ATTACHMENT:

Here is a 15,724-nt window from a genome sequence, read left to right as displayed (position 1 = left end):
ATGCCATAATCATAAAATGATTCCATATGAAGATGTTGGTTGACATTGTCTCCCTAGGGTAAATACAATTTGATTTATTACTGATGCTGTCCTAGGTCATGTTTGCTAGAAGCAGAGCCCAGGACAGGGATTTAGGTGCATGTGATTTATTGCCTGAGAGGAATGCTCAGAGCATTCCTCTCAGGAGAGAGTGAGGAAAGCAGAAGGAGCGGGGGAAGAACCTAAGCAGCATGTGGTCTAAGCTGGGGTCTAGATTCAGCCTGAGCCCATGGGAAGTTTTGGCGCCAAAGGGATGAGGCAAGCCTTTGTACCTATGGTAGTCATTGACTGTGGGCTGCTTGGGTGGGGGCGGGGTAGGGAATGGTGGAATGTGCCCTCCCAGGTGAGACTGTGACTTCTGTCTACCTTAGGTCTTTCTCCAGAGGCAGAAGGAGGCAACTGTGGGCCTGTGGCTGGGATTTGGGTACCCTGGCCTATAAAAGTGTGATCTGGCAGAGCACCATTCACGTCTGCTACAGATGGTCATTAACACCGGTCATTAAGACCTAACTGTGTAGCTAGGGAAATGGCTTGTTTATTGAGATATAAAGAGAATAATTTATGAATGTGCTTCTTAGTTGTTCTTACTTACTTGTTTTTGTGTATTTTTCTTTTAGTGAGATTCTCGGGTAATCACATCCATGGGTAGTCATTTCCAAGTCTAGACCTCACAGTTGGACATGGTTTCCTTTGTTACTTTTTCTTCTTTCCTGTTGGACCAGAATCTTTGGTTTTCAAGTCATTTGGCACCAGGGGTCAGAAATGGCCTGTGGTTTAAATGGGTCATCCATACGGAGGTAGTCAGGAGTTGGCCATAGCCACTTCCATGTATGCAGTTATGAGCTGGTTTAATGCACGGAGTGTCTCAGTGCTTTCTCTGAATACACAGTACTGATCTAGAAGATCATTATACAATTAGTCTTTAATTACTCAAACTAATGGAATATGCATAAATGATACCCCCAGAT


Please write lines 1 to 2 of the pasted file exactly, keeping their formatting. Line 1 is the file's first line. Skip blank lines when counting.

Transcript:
Here is a 15,724-nt window from a genome sequence, read left to right as displayed (position 1 = left end):
ATGCCATAATCATAAAATGATTCCATATGAAGATGTTGGTTGACATTGTCTCCCTAGGGTAAATACAATTTGATTTATTACTGATGCTGTCCTAGGTCATGTTTGCTAGAAGCAGAGCCCAGGACAGGGATTTAGGTGCATGTGATTTATTGCCTGAGAGGAATGCTCAGAGCATTCCTCTCAGGAGAGAGTGAGGAAAGCAGAAGGAGCGGGGGAAGAACCTAAGCAGCATGTGGTCTAAGCTGGGGTCTAGATTCAGCCTGAGCCCATGGGAAGTTTTGGCGCCAAAGGGATGAGGCAAGCCTTTGTACCTATGGTAGTCATTGACTGTGGGCTGCTTGGGTGGGGGCGGGGTAGGGAATGGTGGAATGTGCCCTCCCAGGTGAGACTGTGACTTCTGTCTACCTTAGGTCTTTCTCCAGAGGCAGAAGGAGGCAACTGTGGGCCTGTGGCTGGGATTTGGGTACCCTGGCCTATAAAAGTGTGATCTGGCAGAGCACCATTCACGTCTGCTACAGATGGTCATTAACACCGGTCATTAAGACCTAACTGTGTAGCTAGGGAAATGGCTTGTTTATTGAGATATAAAGAGAATAATTTATGAATGTGCTTCTTAGTTGTTCTTACTTACTTGTTTTTGTGTATTTTTCTTTTAGTGAGATTCTCGGGTAATCACATCCATGGGTAGTCATTTCCAAGTCTAGACCTCACAGTTGGACATGGTTTCCTTTGTTACTTTTTCTTCTTTCCTGTTGGACCAGAATCTTTGGTTTTCAAGTCATTTGGCACCAGGGGTCAGAAATGGCCTGTGGTTTAAATGGGTCATCCATACGGAGGTAGTCAGGAGTTGGCCATAGCCACTTCCATGTATGCAGTTATGAGCTGGTTTAATGCACGGAGTGTCTCAGTGCTTTCTCTGAATACACAGTACTGATCTAGAAGATCATTATACAATTAGTCTTTAATTACTCAAACTAATGGAATATGCATAAATGATACCCCCAGAT